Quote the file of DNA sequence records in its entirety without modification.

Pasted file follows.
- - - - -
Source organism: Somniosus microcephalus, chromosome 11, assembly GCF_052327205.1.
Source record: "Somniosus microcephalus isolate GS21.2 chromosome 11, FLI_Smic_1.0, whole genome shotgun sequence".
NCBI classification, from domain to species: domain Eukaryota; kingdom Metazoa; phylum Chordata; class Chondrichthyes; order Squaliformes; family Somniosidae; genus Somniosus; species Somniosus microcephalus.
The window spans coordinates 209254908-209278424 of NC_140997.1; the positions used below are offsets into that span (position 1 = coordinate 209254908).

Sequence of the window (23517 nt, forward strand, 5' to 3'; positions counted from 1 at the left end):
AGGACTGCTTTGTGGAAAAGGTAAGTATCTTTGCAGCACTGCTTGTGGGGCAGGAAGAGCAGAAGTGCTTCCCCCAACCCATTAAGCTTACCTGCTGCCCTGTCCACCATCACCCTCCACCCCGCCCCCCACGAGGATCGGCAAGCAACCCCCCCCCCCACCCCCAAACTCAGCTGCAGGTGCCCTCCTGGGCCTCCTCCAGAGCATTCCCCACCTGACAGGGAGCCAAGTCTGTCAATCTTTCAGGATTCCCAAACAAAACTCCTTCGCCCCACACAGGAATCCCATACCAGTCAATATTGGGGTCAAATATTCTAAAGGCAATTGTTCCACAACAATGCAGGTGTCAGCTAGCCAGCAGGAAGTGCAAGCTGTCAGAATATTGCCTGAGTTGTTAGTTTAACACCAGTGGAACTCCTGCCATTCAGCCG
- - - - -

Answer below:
Source organism: Somniosus microcephalus, chromosome 11, assembly GCF_052327205.1.
Source record: "Somniosus microcephalus isolate GS21.2 chromosome 11, FLI_Smic_1.0, whole genome shotgun sequence".
NCBI classification, from domain to species: domain Eukaryota; kingdom Metazoa; phylum Chordata; class Chondrichthyes; order Squaliformes; family Somniosidae; genus Somniosus; species Somniosus microcephalus.
The window spans coordinates 209254908-209278424 of NC_140997.1; the positions used below are offsets into that span (position 1 = coordinate 209254908).

Sequence of the window (23517 nt, forward strand, 5' to 3'; positions counted from 1 at the left end):
AGGACTGCTTTGTGGAAAAGGTAAGTATCTTTGCAGCACTGCTTGTGGGGCAGGAAGAGCAGAAGTGCTTCCCCCAACCCATTAAGCTTACCTGCTGCCCTGTCCACCATCACCCTCCACCCCGCCCCCCACGAGGATCGGCAAGCAACCCCCCCCCCCACCCCCAAACTCAGCTGCAGGTGCCCTCCTGGGCCTCCTCCAGAGCATTCCCCACCTGACAGGGAGCCAAGTCTGTCAATCTTTCAGGATTCCCAAACAAAACTCCTTCGCCCCACACAGGAATCCCATACCAGTCAATATTGGGGTCAAATATTCTAAAGGCAATTGTTCCACAACAATGCAGGTGTCAGCTAGCCAGCAGGAAGTGCAAGCTGTCAGAATATTGCCTGAGTTGTTAGTTTAACACCAGTGGAACTCCTGCCATTCAGCCG